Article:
Diagnostic exome sequencing in persons with severe intellectual disability.

Article Details


de Ligt J, Willemsen MH, van Bon BW, Kleefstra T, Yntema HG, Kroes T, Vulto-van Silfhout AT, Koolen DA, de Vries P, Gilissen C, del Rosario M, Hoischen A, Scheffer H, de Vries BB, Brunner HG, Veltman JA, Vissers LE

Diagnostic exome sequencing in persons with severe intellectual disability.

N Engl J Med. 2012 Nov 15;367(20):1921-9. doi: 10.1056/NEJMoa1206524. Epub 2012 Oct 3.

PubMed ID
23033978 [ View in PubMed

BACKGROUND: The causes of intellectual disability remain largely unknown because of extensive clinical and genetic heterogeneity. METHODS: We evaluated patients with intellectual disability to exclude known causes of the disorder. We then sequenced the coding regions of more than 21,000 genes obtained from 100 patients with an IQ below 50 and their unaffected parents. A data-analysis procedure was developed to identify and classify de novo, autosomal recessive, and X-linked mutations. In addition, we used high-throughput resequencing to confirm new candidate genes in 765 persons with intellectual disability (a confirmation series). All mutations were evaluated by molecular geneticists and clinicians in the context of the patients' clinical presentation. RESULTS: We identified 79 de novo mutations in 53 of 100 patients. A total of 10 de novo mutations and 3 X-linked (maternally inherited) mutations that had been previously predicted to compromise the function of known intellectual-disability genes were found in 13 patients. Potentially causative de novo mutations in novel candidate genes were detected in 22 patients. Additional de novo mutations in 3 of these candidate genes were identified in patients with similar phenotypes in the confirmation series, providing support for mutations in these genes as the cause of intellectual disability. We detected no causative autosomal recessive inherited mutations in the discovery series. Thus, the total diagnostic yield was 16%, mostly involving de novo mutations. CONCLUSIONS: De novo mutations represent an important cause of intellectual disability; exome sequencing was used as an effective diagnostic strategy for their detection. (Funded by the European Union and others.).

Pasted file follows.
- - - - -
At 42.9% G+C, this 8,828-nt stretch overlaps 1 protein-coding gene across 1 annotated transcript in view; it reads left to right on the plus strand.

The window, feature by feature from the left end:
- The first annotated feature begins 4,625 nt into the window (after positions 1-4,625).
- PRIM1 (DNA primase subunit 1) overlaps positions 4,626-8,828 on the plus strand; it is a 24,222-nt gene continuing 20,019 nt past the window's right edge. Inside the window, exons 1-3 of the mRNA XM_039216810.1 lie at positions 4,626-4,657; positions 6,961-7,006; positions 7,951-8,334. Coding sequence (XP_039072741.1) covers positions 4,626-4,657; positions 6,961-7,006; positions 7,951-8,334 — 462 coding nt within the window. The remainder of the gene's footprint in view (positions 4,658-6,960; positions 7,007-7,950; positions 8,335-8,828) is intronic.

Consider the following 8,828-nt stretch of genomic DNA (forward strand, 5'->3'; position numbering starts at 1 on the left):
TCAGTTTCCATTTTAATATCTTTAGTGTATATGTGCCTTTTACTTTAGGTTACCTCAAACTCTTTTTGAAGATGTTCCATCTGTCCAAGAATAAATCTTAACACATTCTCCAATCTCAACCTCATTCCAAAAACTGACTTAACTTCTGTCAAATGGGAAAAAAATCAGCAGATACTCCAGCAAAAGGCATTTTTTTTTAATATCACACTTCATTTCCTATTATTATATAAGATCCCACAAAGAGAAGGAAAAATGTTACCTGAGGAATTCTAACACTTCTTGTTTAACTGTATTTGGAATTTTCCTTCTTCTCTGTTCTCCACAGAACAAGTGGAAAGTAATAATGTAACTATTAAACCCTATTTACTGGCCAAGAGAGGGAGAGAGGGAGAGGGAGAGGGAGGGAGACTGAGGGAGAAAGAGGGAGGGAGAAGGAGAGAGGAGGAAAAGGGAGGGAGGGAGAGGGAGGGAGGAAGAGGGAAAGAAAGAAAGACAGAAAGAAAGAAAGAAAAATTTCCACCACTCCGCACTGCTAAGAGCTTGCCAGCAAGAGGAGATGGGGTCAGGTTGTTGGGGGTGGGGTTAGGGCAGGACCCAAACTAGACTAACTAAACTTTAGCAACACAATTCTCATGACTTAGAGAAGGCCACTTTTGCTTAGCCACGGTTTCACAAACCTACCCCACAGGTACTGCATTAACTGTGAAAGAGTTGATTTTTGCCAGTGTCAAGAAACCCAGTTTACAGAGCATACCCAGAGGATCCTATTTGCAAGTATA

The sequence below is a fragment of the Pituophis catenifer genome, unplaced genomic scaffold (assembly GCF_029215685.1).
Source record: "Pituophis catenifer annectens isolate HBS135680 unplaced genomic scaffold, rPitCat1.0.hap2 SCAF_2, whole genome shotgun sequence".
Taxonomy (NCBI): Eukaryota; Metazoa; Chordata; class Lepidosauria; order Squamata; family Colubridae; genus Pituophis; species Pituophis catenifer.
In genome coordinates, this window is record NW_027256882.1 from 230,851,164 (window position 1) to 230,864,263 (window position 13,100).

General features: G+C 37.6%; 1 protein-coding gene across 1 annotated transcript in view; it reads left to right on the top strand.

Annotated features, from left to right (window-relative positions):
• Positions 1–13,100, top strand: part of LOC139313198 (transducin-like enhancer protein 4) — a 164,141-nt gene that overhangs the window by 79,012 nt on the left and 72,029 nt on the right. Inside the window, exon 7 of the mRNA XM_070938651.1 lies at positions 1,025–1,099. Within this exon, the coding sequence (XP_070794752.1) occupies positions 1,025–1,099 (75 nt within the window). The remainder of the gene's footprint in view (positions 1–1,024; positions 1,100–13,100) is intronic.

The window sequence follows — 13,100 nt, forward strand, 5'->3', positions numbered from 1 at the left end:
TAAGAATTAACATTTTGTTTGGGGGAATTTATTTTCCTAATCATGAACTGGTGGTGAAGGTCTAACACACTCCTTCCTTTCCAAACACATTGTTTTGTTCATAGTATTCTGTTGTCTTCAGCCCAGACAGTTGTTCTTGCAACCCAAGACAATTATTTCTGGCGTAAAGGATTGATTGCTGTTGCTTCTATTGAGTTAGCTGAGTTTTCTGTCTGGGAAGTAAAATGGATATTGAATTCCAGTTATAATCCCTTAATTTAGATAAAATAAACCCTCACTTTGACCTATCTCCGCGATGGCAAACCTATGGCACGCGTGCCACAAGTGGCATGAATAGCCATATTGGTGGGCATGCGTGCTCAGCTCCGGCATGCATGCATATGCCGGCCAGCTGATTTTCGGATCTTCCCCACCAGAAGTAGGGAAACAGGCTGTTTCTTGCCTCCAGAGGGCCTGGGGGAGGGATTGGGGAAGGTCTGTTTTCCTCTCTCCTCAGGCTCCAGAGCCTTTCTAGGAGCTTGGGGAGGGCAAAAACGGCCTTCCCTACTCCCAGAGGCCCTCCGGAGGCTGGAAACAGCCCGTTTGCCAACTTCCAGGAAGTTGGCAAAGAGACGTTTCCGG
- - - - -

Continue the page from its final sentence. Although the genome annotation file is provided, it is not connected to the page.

DrugBank Data that Cites this Article

NameUniProt ID
Glutamate receptor ionotropic, NMDA 2BQ13224Details
Pyruvate dehydrogenase E1 component subunit alpha, somatic form, mitochondrialP08559Details
Glutamate receptor ionotropic, NMDA 2AQ12879Details
Catenin beta-1P35222Details
Prolow-density lipoprotein receptor-related protein 1Q07954Details
Retinoblastoma-associated proteinP06400Details
Ecto-NOX disulfide-thiol exchanger 2Q16206Details
Calcium/calmodulin-dependent protein kinase type II subunit gammaQ13555Details
Cytoplasmic aconitate hydrataseP21399Details